Morning Briefing: Class-action lawyers may be paid differently

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Class-action lawyers may be paid differently
A case in California’s highest court could mean the end to lawyers receiving a percentage of the pay-outs they achieve for their clients. Nationally in the US the average cut for the lawyer is 25 per cent of the settlement but the case being heard in the coming months by the Supreme Court is calling for lawyers to be paid only for the hours they have worked on each case.

Boost to HFW construction team in Perth
Construction litigator David Ulbrick has joined the Perth office of Holman Fenwick Willan as special counsel. His appointment, effective Monday Nov, 30. continues the firm’s expansion of its construction and projects practice in Australia. Ulbrick has qualifications in civil engineering and lectures at the University of Melbourne as well as being widely published and the recipient of many industry awards.
UK regulator proposes lighter touch on regulation
The body which regulates UK solicitors has announced that it will be adopting a new regulatory model which will be less prescriptive. The Solicitors Regulation Authority says that its future is likely to focus on a set of “principles solicitors should follow” and to allow law firms to have greater freedom in how they operate. For individuals it could also mean removing restrictions on where lawyers can work to provide legal services more widely.
The proposals have a strong consumer focus with the SRA promising to create “more choice and access” to legal services for the public. Paul Philip, the SRA’s CEO, said: "We are looking to the future and sharing our plans to review our regulatory model and our Handbook. At the heart of this is the goal of protecting the public and encouraging a vibrant, competitive legal market.” He said that the new approach “frees up solicitors and firms, boosting competition while ensuring a focus on the greatest risks to consumers and helping people to use legal services effectively."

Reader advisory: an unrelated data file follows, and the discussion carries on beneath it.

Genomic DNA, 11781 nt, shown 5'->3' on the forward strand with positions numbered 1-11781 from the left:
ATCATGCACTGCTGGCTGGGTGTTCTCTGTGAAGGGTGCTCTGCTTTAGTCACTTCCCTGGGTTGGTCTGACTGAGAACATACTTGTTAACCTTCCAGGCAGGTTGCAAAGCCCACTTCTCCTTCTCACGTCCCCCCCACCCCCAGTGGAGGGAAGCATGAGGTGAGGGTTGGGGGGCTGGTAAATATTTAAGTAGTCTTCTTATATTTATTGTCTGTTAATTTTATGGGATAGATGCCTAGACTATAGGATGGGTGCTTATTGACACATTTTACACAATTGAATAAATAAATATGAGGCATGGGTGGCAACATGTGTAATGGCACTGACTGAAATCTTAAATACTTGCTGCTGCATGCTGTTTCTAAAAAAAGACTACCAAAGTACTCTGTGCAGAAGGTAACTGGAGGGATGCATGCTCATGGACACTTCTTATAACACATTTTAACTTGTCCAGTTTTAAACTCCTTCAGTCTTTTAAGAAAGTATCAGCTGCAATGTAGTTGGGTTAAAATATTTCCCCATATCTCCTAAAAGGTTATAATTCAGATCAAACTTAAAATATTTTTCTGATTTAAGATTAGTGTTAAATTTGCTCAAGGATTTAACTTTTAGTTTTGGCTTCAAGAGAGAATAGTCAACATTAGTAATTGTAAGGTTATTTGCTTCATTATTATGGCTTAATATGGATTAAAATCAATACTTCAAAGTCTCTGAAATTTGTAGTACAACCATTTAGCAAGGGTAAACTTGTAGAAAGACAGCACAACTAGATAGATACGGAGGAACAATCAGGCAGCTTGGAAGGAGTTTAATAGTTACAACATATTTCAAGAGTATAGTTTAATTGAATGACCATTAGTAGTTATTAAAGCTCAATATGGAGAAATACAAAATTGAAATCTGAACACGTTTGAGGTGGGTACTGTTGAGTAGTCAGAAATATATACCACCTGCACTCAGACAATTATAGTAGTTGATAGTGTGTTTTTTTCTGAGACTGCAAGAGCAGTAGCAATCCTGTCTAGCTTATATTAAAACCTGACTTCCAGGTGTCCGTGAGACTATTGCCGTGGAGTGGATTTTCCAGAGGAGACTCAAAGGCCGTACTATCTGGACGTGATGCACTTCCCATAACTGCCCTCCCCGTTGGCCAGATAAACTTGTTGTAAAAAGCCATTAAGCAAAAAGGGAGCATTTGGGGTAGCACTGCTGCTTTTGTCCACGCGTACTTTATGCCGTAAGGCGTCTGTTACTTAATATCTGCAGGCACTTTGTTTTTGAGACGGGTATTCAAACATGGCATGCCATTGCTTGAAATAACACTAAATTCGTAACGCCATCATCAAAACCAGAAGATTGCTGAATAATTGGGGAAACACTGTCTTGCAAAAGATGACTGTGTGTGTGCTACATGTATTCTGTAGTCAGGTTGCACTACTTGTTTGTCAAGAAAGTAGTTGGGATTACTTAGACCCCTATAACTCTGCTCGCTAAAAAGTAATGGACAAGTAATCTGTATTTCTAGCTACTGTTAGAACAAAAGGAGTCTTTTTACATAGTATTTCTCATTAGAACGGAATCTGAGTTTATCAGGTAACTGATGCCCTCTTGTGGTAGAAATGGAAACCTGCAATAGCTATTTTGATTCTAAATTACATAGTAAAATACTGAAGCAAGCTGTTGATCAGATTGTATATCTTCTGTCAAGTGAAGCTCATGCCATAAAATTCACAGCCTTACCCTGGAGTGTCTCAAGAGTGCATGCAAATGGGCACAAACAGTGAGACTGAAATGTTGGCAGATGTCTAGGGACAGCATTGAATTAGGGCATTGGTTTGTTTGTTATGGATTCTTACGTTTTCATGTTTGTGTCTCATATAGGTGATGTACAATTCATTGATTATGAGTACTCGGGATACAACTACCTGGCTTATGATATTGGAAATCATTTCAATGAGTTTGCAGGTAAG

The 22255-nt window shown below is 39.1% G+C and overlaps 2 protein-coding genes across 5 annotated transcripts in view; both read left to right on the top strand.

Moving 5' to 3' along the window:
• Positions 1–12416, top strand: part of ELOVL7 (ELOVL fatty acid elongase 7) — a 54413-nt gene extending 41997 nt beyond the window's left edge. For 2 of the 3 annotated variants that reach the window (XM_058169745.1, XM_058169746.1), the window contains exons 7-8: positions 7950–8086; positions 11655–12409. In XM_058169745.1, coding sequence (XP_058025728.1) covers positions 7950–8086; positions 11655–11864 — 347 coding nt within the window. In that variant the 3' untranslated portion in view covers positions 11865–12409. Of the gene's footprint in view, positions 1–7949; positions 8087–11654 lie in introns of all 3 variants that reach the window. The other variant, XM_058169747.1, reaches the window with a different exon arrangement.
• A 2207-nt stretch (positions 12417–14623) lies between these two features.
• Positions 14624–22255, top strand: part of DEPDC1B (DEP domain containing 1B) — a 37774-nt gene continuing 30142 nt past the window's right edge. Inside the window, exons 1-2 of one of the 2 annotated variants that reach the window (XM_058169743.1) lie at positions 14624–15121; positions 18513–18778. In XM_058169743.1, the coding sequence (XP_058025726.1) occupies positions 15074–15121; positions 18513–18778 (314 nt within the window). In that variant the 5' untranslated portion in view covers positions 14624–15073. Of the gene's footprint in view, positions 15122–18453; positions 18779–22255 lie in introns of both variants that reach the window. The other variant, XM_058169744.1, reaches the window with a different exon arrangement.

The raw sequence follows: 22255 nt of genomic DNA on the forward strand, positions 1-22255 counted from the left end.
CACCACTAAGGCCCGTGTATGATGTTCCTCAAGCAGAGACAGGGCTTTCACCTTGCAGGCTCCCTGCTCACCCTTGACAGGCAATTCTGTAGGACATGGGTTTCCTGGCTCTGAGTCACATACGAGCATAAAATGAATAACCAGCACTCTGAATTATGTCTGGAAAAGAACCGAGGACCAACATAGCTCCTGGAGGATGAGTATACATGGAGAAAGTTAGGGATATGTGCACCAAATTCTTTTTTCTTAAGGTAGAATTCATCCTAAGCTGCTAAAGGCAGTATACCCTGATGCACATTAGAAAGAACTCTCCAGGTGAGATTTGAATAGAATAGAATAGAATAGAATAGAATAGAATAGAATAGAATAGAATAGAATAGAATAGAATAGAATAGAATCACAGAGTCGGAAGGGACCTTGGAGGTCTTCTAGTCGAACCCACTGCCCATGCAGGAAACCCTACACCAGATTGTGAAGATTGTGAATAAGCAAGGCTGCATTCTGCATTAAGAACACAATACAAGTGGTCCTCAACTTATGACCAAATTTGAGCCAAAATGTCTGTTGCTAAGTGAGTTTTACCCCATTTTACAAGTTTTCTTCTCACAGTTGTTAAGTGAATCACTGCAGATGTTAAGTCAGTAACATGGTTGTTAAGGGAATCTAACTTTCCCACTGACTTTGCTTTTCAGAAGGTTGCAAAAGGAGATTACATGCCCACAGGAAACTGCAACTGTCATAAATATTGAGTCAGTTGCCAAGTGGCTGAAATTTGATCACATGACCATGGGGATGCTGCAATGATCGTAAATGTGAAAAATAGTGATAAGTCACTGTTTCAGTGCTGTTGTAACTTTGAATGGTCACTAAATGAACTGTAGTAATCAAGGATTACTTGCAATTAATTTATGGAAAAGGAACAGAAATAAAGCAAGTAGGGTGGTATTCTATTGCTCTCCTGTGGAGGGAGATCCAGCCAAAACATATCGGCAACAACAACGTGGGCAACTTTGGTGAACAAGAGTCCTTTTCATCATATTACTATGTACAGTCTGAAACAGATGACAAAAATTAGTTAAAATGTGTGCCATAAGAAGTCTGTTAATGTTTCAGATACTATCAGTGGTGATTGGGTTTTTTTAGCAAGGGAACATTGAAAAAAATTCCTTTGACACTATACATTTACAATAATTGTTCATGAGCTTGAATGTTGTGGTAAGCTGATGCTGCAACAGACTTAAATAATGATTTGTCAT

Prominent human rights lawyer gunned down
A human rights lawyer was calling for an end to violence between Kurdish rebels and Turkish forces minutes before he was gunned down. Tahir Elsi was shot dead in the street in Diyarbakir in southeast Turkey on Saturday while he and other lawyers were making a statement to reporters. He was the head of the Diyarbakir Bar Association and was facing a 7 year prison sentence for terrorist propaganda after saying on TV that the Kurdistan Workers Party is not a terrorist organisation.